Shelby Sun Articles
The obesity pandemic - slowly and silently - is killing more people in the world than the bird flu may ever kill. In United States alone, an estimated 300,000 individuals die annually from obesity and its complications such as diabetes, heart disease and breast cancer. According to the World Health Organization, globally, there are over 1 billion adults who are overweight (ten to thirty pounds over healthy weight) and 300 million of them are obese (thirty pounds over healthy weight).
It’s ironic how the global scale has tilted. There are more people in the world today who are overweight than those who are underfed. The reasons for such a global shift are simple. The global community is undergoing a transition from an agrarian society where exercise was part of daily activity to an urban society where exercise is a chore. Diets are also transitioning from complex carbohydrates, such as wholegrain breads, oats, pasta and brown rice to higher proportion of fats, saturated fats and sugars such as meats, cheese and coconut oil.
What are we to do?
Personal changes are important, but government must also find the political will for a change. Denmark is a model example.
In April 2006, a letter to the New England Journal of Medicine reported that an order of McDonald’s large fries and chicken nuggets contained 10.2 grams of trans-fat in New York and 0.33 grams in Denmark. This is mind-boggling when daily intake of 5 grams of trans-fat is associated with an increase risk of 25% from heart disease.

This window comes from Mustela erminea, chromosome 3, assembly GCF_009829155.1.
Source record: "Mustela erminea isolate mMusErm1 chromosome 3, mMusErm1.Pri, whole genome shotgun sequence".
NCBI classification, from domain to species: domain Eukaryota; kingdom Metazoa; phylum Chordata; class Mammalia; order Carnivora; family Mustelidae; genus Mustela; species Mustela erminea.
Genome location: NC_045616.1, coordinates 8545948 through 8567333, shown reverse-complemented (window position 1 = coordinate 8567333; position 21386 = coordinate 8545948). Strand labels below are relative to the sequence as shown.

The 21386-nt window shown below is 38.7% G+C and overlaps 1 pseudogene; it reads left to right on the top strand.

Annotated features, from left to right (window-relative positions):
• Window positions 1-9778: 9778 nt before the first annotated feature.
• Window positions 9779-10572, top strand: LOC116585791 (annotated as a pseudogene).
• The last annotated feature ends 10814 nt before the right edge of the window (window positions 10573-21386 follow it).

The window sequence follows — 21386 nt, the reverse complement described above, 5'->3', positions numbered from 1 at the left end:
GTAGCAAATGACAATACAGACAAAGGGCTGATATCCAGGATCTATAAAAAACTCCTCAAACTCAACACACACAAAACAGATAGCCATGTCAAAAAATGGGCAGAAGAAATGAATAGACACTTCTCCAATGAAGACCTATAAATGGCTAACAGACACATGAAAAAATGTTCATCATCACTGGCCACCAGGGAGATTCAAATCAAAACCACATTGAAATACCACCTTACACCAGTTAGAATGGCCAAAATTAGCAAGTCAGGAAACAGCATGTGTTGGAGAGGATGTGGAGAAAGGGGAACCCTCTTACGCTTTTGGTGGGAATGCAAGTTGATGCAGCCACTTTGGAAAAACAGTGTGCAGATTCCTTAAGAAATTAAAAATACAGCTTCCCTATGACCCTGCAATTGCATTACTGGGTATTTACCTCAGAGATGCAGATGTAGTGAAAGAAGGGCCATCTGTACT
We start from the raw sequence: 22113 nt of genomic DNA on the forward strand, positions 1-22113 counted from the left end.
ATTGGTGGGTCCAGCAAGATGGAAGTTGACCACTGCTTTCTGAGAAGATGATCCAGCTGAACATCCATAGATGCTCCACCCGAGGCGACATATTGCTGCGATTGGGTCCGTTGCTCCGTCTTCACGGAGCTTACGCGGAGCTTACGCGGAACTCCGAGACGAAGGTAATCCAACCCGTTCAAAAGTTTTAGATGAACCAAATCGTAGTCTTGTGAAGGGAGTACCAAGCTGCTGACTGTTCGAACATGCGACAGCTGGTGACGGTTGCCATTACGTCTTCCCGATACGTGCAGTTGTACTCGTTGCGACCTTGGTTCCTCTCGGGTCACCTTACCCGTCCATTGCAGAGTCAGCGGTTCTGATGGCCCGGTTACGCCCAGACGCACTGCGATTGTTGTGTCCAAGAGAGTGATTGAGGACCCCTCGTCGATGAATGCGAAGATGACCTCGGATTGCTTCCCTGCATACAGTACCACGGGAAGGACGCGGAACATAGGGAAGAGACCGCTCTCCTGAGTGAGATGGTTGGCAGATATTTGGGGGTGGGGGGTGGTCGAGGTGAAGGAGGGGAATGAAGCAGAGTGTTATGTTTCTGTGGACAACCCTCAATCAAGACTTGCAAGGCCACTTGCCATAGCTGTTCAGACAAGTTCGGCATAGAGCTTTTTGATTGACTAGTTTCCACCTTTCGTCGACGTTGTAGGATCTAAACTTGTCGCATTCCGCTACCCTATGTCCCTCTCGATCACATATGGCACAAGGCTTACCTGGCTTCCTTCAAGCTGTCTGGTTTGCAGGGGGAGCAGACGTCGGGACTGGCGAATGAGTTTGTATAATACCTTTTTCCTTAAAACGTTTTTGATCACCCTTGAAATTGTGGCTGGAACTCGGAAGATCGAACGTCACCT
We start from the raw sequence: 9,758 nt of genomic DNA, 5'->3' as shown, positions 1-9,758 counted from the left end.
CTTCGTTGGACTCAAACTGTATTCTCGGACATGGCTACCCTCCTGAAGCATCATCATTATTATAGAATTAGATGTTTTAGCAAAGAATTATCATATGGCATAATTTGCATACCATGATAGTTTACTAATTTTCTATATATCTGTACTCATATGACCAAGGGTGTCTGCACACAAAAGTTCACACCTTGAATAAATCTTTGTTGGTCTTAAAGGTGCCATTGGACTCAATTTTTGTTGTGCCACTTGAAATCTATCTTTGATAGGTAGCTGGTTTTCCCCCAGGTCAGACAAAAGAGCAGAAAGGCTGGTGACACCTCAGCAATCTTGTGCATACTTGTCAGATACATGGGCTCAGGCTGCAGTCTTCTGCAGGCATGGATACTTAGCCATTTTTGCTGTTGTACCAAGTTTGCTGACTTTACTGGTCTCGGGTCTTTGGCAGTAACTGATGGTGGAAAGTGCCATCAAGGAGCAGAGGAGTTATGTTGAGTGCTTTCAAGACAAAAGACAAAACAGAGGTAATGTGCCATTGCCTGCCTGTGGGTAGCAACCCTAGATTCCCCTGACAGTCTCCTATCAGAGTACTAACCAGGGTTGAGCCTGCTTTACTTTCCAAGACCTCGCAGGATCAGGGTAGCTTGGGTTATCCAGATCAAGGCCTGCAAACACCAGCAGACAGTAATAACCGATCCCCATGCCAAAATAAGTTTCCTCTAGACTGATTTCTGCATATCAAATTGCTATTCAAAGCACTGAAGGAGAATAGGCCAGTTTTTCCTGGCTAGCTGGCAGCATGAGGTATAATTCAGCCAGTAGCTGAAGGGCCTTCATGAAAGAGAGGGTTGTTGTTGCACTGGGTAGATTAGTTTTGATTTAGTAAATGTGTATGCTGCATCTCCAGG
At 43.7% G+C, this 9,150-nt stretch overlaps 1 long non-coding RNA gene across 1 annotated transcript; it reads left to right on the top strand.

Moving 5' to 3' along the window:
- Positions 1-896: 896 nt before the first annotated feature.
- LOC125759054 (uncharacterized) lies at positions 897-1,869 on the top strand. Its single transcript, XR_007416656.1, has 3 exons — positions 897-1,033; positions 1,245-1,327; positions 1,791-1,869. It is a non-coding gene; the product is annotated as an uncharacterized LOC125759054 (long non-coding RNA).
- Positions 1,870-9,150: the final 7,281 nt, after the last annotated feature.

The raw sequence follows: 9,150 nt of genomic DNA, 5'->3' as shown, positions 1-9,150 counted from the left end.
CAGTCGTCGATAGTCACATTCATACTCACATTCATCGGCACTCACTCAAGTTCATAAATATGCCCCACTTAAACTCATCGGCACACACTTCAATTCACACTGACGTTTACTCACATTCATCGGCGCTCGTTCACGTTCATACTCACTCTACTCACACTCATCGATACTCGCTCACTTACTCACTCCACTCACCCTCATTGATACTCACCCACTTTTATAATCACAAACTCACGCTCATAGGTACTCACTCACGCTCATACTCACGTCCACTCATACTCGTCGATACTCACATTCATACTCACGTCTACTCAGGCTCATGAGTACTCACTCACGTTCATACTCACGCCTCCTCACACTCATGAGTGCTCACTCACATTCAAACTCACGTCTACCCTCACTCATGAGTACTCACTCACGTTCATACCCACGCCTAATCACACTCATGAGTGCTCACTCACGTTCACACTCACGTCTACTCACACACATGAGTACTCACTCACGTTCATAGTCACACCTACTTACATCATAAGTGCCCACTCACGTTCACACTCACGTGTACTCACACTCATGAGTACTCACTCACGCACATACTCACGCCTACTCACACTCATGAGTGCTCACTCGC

The findings are a result of a legislation passed by the Danish government which restricted the use of industrially produced trans-fatty acids to a maximum of 2 percent of any fat in any food product. This policy change significantly reduces health risk with no complaints from customers.
When one of every five American meals is eaten out of a house, and when 40% of these meals are from a fast food restaurant, and when the world food habits are following a similar pattern, there is much we need to do to level the scale of the global pandemic of obesity. Maybe, we can have our take-out delivered from Denmark.
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